Douglass: Let's turn back to this whole space thing, which is a pretty big opportunity. Let's talk about what the current big players look like.
Whiteman: It's somewhat hard to look on the fence because it's coming from so many different areas. But I think we can pretty safely say that the companies we're going to talk about with NASA are also the biggest players for defense. Fiscal 2017, the top NASA contractor was actually a university, which shows how much R&D goes into this. Following that was Boeing with over $2 billion in procurements; Lockheed with $1.4 billion; then, again, SpaceX, the start-up that's doing a lot of the launching work. Orbital Science, which was acquired by Northrop, they were #5. Northrop was also in the top 10. Raytheon is there. A company called a Harris, which is under the radar but does a lot of work in space. These are all top ten contractors to NASA. They're all doing a lot of work for the Defense Department.
Douglass: It's seems very clear to me that the strategy on the government side has been to try to spread things around as much as possible. You don't want to have a single point of failure. You don't want to have one company that has everything locked up. Instead, what you want is a bunch of different folks working toward this goal so that the public side isn't suddenly completely dependent on one private player. So, they can make sure there's an open market and a lot of innovation going on.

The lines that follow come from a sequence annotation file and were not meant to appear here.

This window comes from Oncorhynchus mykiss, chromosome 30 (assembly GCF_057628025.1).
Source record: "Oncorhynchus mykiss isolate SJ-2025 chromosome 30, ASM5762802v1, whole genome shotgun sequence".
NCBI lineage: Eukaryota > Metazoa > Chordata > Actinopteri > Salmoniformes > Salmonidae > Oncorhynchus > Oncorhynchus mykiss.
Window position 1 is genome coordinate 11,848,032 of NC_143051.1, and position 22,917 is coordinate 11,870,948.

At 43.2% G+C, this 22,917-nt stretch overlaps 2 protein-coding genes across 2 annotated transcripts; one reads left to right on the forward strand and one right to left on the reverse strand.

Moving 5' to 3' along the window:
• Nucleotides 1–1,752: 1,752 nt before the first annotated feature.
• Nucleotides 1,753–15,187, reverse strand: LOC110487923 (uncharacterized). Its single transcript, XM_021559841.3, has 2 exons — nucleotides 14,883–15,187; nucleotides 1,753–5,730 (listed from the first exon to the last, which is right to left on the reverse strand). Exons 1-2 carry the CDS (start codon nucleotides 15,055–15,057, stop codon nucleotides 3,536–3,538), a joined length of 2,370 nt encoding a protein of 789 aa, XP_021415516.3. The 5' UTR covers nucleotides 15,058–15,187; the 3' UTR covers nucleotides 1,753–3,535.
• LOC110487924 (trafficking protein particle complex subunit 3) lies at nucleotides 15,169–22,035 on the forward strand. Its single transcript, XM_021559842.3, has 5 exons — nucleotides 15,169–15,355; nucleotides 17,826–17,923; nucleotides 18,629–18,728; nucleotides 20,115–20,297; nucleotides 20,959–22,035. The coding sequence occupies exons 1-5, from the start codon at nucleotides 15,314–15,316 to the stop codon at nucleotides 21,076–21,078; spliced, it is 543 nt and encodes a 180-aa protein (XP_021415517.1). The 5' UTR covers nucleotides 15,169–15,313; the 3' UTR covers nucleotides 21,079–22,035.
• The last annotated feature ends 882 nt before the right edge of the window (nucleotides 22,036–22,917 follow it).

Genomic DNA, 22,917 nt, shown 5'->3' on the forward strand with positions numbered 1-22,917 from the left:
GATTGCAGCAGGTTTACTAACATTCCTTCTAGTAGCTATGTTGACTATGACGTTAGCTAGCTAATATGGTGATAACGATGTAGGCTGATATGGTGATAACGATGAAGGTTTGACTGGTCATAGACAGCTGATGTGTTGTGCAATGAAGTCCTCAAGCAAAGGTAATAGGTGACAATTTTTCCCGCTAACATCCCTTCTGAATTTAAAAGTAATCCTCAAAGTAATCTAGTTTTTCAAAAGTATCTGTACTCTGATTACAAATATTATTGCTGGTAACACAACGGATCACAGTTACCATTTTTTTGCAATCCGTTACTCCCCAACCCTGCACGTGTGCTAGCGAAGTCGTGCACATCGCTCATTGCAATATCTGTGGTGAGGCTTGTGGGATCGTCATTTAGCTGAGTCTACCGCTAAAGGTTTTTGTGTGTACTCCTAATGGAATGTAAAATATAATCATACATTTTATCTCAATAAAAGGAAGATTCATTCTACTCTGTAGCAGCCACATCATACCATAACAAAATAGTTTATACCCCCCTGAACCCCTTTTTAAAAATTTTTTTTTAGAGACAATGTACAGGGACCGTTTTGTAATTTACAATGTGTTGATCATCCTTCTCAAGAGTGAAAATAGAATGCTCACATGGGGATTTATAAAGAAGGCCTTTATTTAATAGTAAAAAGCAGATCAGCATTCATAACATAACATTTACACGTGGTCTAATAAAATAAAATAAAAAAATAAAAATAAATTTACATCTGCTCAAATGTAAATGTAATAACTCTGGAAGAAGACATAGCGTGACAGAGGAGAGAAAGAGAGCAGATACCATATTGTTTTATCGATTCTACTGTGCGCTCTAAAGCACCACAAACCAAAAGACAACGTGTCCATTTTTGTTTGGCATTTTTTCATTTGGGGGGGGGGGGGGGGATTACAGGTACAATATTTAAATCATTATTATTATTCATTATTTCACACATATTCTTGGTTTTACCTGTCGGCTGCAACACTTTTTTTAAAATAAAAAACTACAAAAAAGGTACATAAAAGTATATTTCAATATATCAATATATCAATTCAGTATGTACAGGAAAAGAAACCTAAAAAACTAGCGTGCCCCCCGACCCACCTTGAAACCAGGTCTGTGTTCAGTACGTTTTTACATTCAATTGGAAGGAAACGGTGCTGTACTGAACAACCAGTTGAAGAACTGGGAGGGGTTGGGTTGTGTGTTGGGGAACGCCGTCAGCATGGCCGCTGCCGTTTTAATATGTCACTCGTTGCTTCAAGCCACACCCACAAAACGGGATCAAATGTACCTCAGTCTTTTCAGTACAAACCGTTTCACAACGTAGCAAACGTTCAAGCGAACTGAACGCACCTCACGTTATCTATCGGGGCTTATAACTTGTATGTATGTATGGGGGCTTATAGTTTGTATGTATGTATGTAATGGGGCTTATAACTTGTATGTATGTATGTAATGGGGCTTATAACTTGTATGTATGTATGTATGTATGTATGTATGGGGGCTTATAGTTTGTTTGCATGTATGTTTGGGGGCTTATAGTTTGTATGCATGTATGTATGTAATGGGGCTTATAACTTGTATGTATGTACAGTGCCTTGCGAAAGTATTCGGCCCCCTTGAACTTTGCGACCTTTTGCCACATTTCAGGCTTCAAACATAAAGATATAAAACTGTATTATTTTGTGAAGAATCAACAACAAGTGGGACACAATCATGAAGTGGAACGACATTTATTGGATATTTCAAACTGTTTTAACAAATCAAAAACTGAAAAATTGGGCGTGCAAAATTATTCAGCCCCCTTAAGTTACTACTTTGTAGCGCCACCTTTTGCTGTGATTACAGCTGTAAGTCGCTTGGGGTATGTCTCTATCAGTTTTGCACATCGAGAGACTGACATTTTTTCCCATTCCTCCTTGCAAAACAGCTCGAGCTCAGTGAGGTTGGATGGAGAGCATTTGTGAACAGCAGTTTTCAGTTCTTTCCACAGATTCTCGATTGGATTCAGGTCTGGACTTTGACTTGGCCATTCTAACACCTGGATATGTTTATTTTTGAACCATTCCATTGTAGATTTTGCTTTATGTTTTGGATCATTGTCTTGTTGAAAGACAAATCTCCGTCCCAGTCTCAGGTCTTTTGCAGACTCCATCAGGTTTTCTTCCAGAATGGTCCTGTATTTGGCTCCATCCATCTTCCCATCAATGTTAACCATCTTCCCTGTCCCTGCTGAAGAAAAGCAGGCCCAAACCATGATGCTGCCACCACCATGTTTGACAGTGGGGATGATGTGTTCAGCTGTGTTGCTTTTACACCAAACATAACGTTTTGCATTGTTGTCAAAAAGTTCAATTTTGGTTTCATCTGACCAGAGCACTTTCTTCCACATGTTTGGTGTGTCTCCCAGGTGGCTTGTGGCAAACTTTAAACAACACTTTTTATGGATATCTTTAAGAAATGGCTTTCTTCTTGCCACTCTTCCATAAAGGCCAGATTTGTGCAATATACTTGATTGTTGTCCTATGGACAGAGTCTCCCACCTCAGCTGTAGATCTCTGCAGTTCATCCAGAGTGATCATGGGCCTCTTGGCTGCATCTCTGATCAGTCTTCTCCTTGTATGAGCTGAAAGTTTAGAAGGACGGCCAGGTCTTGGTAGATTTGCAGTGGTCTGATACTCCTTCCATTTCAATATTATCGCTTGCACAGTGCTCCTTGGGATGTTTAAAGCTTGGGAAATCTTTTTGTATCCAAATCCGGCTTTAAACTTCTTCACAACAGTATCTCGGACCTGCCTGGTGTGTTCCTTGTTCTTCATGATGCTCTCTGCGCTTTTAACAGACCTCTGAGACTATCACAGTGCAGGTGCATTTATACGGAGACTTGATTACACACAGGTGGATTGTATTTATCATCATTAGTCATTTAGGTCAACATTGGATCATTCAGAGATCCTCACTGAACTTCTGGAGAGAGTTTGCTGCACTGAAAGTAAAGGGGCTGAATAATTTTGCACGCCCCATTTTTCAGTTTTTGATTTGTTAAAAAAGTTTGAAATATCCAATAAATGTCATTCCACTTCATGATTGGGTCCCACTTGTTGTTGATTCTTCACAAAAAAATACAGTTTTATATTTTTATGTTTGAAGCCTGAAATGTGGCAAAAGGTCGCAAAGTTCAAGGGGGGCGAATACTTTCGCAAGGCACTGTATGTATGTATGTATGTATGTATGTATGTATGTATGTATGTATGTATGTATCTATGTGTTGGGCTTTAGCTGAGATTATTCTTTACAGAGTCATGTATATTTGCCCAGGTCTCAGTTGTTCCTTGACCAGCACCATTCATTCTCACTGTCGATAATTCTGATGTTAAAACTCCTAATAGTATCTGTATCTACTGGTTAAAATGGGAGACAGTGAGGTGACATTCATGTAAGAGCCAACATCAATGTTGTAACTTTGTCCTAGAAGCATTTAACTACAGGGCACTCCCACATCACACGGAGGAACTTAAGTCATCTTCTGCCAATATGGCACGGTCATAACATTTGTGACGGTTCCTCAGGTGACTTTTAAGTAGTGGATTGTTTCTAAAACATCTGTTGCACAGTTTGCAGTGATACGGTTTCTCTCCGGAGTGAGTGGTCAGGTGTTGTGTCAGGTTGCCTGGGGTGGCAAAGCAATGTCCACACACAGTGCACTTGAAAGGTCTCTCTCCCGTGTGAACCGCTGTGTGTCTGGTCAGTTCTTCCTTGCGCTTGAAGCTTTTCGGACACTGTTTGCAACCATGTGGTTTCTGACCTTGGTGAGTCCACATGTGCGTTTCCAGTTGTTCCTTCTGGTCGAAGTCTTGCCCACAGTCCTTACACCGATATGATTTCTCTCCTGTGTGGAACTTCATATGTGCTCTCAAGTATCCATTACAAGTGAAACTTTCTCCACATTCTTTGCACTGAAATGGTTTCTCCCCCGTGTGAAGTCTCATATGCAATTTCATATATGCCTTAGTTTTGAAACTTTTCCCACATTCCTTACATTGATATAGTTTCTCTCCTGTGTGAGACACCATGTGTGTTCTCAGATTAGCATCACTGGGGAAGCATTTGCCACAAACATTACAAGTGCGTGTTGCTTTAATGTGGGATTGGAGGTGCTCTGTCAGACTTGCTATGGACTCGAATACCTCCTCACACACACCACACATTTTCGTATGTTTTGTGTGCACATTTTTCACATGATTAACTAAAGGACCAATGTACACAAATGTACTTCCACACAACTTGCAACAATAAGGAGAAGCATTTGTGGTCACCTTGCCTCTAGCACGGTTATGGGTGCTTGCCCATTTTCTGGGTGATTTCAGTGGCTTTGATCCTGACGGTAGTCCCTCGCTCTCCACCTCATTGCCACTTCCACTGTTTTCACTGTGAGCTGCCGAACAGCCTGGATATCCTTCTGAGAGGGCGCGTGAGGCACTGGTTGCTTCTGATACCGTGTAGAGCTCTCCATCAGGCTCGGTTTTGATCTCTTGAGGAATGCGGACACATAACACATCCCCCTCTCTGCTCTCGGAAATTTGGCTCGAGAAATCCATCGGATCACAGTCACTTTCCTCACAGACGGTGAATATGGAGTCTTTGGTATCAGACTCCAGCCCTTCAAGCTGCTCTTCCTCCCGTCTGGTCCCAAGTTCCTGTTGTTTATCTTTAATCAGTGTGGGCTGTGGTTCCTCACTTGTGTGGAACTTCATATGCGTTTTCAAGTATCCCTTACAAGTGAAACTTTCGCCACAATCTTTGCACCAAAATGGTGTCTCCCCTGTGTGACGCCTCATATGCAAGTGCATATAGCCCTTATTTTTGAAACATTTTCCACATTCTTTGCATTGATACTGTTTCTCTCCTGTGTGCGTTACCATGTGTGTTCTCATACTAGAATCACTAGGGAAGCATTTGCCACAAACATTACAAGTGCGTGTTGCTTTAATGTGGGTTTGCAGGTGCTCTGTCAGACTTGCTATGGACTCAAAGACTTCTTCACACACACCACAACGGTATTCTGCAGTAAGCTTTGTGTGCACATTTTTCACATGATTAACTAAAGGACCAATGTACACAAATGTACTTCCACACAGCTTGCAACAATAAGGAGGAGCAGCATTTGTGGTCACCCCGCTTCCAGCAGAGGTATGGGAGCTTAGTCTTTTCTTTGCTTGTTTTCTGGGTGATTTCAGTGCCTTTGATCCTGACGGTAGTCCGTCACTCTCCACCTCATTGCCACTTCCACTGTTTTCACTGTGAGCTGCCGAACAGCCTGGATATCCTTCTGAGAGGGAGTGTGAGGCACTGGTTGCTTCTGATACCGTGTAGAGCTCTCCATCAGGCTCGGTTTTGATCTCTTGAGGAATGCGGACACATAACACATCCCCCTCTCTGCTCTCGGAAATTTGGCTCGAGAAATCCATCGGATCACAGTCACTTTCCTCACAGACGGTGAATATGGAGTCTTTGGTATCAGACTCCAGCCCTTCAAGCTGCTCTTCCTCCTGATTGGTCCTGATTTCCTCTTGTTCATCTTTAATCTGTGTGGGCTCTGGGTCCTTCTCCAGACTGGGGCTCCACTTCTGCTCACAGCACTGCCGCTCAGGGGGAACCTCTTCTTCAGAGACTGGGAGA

Whiteman: That's an important point. It's actually something that's often discussed in government circles. The downside with that is, you're sometimes developing redundant systems, or you're funding research where you know one of the two candidates may not make it. That's an expensive process. But given that a lot of this stuff has never been done before, there is a desire inside the government to have multiple parties working on it, multiple failures, multiple experiments. That is a great opportunity for these companies. These things aren't cheap, and for all of the goals we have, part of the reason that they are so expensive is that there's so much work that goes into it from multiple parties. From a business case, it's a great business to be in.